But, I’m definitely in stuck mode as far as really picking myself up and moving on..I have my days and I hope with time I get my confidence in myself back and learn to trust people, which has slowly gotten better but difficult dealing with people in general. Is this normal?

    Good thing is she hasn’t really contacted me or maybe she has through family but I’ve told them not to share that with me if she tries…so who cares really.
    The most difficult part for me is when I’m down I do end up justifying a lot for the benefit of her, then I literally at times have to smack myself around and wake up!

    She wasn’t even that attractive, and I never judged people like that and most told me that I could do much much better considering they noticed her character also, I take it. And yet this short little girl had that much influence on me that five months later I’m still caring her ghost is a little scary and when I listen or hear women talk, and I hear code words (I’m a princess (my @$$) and need to be treated as such…and all the rest), its reassuring to know that I react appropriately–run the other way.

    The other day I was a bit depressed and I started doing a search on her on the web and it took me awhile to say WTF am I doing!!! and stopped it, felt better. The good thing is that when I’m around friends and family or I keep myself busy has been the answer for me. When I’m alone is when I’m in danger..so I keep myself busy..or need to more.

    Anway, this is difficult man (woman) but I’m glad I don’t have no kids and no other attachments…I made a clean break and stuck to it and I hope that nothing comes around to bite me..

    I’m starting to think of other women, cause I do need a woman! But I take it its still early and I need to figure out alot…one advice a good friend gave me was “why don’t you take this time that you have and find out what qualities your really looking for in a woman”…

    anyway, thanks for listening

    mike

    • Ken
      July 19, 2016 at 10:56 pm

      My abusive wife has become very clever with her attacking strategy. She realizes that I will not stay in the room and listen to her verbal vomit when I calmly say, “I can see that you are angry and you are entitled to your own feelings; however, I’m simply not willing to be your whipping boy.” Now, she traps me when we are in the car together. Typically, this is on any out of town trip or any trip lasting more than 20 minutes. I’ve considered stopping the car, giving her the keys and taking Uber, but her explosions happen so often I’ll go bankrupt if I follow though. Any suggestions?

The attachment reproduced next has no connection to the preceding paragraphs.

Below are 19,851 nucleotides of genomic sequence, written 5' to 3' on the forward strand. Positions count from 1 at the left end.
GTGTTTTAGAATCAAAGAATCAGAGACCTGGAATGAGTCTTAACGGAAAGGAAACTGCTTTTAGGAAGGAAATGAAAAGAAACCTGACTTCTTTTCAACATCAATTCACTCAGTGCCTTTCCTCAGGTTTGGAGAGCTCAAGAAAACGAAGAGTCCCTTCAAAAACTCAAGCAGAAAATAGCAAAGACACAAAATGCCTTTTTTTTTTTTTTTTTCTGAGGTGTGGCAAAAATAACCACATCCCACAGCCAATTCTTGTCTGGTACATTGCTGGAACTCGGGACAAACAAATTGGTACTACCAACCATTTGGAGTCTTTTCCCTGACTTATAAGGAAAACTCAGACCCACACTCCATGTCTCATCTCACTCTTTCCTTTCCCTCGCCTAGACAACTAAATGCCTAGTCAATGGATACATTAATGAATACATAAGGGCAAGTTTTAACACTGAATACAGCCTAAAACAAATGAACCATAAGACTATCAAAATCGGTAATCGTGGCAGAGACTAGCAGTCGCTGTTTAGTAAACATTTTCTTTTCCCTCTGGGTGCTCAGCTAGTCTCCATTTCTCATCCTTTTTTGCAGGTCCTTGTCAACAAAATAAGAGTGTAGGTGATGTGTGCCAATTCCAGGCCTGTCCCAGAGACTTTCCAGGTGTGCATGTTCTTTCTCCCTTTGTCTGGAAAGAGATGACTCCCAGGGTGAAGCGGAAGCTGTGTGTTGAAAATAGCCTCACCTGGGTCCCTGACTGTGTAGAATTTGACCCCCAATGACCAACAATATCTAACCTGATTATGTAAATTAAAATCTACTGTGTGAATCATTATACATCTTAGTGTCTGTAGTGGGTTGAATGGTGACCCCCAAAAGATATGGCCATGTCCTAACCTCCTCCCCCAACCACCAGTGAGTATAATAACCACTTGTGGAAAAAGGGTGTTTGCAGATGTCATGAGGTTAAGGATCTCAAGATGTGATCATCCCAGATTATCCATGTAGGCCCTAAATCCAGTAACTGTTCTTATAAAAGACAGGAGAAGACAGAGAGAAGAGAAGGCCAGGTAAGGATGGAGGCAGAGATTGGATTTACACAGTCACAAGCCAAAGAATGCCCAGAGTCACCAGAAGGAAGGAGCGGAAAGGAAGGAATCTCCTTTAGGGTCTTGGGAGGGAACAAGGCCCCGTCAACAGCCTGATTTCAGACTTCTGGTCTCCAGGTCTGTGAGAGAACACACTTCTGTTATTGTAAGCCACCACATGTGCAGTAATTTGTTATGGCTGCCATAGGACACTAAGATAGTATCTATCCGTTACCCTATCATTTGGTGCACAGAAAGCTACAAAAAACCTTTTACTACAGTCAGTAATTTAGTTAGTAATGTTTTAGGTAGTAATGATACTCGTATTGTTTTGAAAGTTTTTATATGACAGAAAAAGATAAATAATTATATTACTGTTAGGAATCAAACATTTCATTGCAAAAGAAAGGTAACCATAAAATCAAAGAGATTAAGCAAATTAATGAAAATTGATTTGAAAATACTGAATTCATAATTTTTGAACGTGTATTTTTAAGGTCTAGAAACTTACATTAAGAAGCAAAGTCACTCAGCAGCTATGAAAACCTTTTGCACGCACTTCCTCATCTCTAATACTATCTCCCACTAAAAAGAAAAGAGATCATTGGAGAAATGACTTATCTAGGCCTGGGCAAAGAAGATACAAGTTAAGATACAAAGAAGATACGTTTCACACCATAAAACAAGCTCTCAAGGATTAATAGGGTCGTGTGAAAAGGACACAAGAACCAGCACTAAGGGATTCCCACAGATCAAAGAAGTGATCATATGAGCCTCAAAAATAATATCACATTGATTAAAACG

• bill
        July 26, 2016 at 5:14 pm

        Same problem with me and the car. sometimes car trips seem inevitable (moving kids to and from college for example). I haven’t come up with a solid strategy yet but am utilizing “I am not going to talk about that topic now”, and ultimately , if all else fails, there is stoney silence. I can tell that not engaging does seem to be helping. I have had one or two recent, uneventful car trips. Just try to keep the distance and exposure to a bare minimum

  2. Rob
    March 19, 2010 at 11:50 am

    Thank you so much for this. I understand. My wife and I have been seeing a counsellor because of an incident that happened with my parents who she has persistently sought to alienate me from. She escalated and escalated a situation over a joke my father told which she didn’t approve of until in the end she threw me down the stairs and knocked me unconscious. Apparently I had an epileptic seizure and my doctor thought I had a hairline skull fracture and some bruising on the brain. My mother then pulled her to the ground as she didn’t know what she was going to do next. Of course it has all been my fault that my B**TARD mother assaulted her and if I was any sort of a husband I would never let them into our lives again. The last 5 months have been drama and hell. This sounds so ridiculous telling other people that I have even tried to patch up this relationship – but I have three wonderful kids and I know alienation is going to be a problem. I guess I know what I need to do and I have just been trying to keep it together long enough that I have a bond with all of them that is harder to break. The youngest is 3.
    I listed to ‘Hands’ by Jewel a lot. “I won’t be made useless, won’t be idoled with despair – gonna gather myself around my faith because it’s light that the darkness most fears” and I’ve taken up running. I have lost 30 pounds and physically feel great. I’m also starting an MBA. I come from a family of proud men. I will not be broken by this woman.

  3. kowiki
    February 26, 2010 at 5:25 pm

    The day my Father died I had to get up and go into work. The week leading up to the Funeral, my life lay on the settee, with a ‘kidney infection’. She also, on the same day he died, informed me that life goes on, as if I didn’t know.

  4. LEE
    February 25, 2010 at 12:19 pm

    this is a great & insightful article!!

  5. akn
    February 10, 2010 at 7:28 pm

    Three weeks ago, dissatisfied that my now cluster B persecutor lover and friend of 10 years was up to her awful abusive manipulations again, I began reading here and revisiting other sites on NPD that have been good resources in the past. This entry on how to do emotional detachment has been fundamentally important in stiffening my spine and growing up enough to say no bleedin’ more mate, I’m done.